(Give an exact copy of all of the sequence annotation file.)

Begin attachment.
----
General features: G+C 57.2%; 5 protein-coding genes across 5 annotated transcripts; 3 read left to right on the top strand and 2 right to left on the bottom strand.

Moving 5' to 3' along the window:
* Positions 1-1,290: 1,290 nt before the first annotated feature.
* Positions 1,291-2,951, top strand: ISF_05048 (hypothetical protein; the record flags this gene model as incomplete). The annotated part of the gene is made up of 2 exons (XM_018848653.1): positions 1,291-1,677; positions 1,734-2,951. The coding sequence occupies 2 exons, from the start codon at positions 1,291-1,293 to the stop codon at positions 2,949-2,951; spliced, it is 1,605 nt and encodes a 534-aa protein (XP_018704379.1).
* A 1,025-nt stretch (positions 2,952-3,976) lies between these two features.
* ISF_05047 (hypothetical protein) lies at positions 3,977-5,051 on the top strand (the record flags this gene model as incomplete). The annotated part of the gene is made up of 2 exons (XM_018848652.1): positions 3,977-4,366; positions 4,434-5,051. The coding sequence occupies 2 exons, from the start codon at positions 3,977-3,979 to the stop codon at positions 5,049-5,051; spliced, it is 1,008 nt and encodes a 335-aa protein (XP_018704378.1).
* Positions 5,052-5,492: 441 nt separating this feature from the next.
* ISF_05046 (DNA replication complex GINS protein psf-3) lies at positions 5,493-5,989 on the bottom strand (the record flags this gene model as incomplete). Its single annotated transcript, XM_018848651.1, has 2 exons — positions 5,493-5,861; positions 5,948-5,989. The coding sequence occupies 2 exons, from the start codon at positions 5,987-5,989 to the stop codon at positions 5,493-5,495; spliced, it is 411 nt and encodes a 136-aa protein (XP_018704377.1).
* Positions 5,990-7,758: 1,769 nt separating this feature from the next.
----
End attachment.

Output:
General features: G+C 57.2%; 5 protein-coding genes across 5 annotated transcripts; 3 read left to right on the top strand and 2 right to left on the bottom strand.

Moving 5' to 3' along the window:
* Positions 1-1,290: 1,290 nt before the first annotated feature.
* Positions 1,291-2,951, top strand: ISF_05048 (hypothetical protein; the record flags this gene model as incomplete). The annotated part of the gene is made up of 2 exons (XM_018848653.1): positions 1,291-1,677; positions 1,734-2,951. The coding sequence occupies 2 exons, from the start codon at positions 1,291-1,293 to the stop codon at positions 2,949-2,951; spliced, it is 1,605 nt and encodes a 534-aa protein (XP_018704379.1).
* A 1,025-nt stretch (positions 2,952-3,976) lies between these two features.
* ISF_05047 (hypothetical protein) lies at positions 3,977-5,051 on the top strand (the record flags this gene model as incomplete). The annotated part of the gene is made up of 2 exons (XM_018848652.1): positions 3,977-4,366; positions 4,434-5,051. The coding sequence occupies 2 exons, from the start codon at positions 3,977-3,979 to the stop codon at positions 5,049-5,051; spliced, it is 1,008 nt and encodes a 335-aa protein (XP_018704378.1).
* Positions 5,052-5,492: 441 nt separating this feature from the next.
* ISF_05046 (DNA replication complex GINS protein psf-3) lies at positions 5,493-5,989 on the bottom strand (the record flags this gene model as incomplete). Its single annotated transcript, XM_018848651.1, has 2 exons — positions 5,493-5,861; positions 5,948-5,989. The coding sequence occupies 2 exons, from the start codon at positions 5,987-5,989 to the stop codon at positions 5,493-5,495; spliced, it is 411 nt and encodes a 136-aa protein (XP_018704377.1).
* Positions 5,990-7,758: 1,769 nt separating this feature from the next.